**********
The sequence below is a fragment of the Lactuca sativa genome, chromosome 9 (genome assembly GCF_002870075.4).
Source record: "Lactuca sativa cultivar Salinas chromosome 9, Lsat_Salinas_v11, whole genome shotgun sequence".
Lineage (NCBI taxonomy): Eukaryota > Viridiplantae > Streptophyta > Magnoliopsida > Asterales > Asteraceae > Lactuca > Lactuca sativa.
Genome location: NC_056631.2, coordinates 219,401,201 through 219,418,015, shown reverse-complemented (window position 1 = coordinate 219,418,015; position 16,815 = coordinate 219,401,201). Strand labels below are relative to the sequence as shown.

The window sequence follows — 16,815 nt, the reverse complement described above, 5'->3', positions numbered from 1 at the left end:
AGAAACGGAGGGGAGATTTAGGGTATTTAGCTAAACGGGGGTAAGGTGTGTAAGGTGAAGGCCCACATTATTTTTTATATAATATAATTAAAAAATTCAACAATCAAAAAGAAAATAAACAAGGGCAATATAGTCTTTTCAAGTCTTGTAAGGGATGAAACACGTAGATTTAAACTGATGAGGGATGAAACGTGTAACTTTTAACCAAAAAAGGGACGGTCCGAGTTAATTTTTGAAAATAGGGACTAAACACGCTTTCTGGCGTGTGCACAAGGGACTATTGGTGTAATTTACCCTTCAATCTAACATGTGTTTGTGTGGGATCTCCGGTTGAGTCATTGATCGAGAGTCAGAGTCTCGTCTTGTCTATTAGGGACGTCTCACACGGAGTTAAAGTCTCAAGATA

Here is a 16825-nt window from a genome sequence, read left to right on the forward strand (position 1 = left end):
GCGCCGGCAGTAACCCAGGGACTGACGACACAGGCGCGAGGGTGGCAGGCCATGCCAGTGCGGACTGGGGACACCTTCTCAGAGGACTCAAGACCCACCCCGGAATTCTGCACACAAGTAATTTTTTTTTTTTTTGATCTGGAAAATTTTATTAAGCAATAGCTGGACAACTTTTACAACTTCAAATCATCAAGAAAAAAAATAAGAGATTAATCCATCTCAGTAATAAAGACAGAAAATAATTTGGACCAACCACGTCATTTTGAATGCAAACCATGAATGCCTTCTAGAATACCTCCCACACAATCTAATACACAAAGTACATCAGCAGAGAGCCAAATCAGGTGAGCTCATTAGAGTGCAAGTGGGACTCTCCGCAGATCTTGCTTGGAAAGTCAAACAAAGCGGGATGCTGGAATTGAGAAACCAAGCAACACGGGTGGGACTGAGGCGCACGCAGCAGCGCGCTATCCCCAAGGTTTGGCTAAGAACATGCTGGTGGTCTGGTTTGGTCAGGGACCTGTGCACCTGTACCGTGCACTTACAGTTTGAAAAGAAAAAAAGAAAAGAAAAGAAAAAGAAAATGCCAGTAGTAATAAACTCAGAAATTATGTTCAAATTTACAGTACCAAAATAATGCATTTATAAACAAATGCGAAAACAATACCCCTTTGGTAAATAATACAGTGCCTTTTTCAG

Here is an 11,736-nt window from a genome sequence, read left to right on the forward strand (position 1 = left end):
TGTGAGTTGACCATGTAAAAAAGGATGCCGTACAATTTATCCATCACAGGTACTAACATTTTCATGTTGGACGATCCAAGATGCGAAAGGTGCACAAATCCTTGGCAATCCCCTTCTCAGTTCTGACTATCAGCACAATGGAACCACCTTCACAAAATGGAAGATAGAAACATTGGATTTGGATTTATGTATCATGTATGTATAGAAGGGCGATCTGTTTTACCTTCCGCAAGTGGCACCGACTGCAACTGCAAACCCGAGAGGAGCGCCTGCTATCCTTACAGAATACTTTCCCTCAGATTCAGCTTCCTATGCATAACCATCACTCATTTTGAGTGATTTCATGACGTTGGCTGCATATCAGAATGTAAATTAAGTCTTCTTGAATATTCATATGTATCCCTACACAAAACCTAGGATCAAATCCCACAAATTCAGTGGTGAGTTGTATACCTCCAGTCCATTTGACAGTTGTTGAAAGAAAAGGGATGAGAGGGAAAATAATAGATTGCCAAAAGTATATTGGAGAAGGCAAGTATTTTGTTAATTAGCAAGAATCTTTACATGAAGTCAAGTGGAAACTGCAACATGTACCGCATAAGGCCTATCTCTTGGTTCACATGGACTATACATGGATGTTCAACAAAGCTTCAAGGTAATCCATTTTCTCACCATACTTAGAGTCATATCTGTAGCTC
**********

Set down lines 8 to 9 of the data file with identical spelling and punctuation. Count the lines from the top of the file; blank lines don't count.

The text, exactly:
GCGCCGGCAGTAACCCAGGGACTGACGACACAGGCGCGAGGGTGGCAGGCCATGCCAGTGCGGACTGGGGACACCTTCTCAGAGGACTCAAGACCCACCCCGGAATTCTGCACACAAGTAATTTTTTTTTTTTTTGATCTGGAAAATTTTATTAAGCAATAGCTGGACAACTTTTACAACTTCAAATCATCAAGAAAAAAAATAAGAGATTAATCCATCTCAGTAATAAAGACAGAAAATAATTTGGACCAACCACGTCATTTTGAATGCAAACCATGAATGCCTTCTAGAATACCTCCCACACAATCTAATACACAAAGTACATCAGCAGAGAGCCAAATCAGGTGAGCTCATTAGAGTGCAAGTGGGACTCTCCGCAGATCTTGCTTGGAAAGTCAAACAAAGCGGGATGCTGGAATTGAGAAACCAAGCAACACGGGTGGGACTGAGGCGCACGCAGCAGCGCGCTATCCCCAAGGTTTGGCTAAGAACATGCTGGTGGTCTGGTTTGGTCAGGGACCTGTGCACCTGTACCGTGCACTTACAGTTTGAAAAGAAAAAAAGAAAAGAAAAGAAAAAGAAAATGCCAGTAGTAATAAACTCAGAAATTATGTTCAAATTTACAGTACCAAAATAATGCATTTATAAACAAATGCGAAAACAATACCCCTTTGGTAAATAATACAGTGCCTTTTTCAG

Here is an 11,736-nt window from a genome sequence, read left to right on the forward strand (position 1 = left end):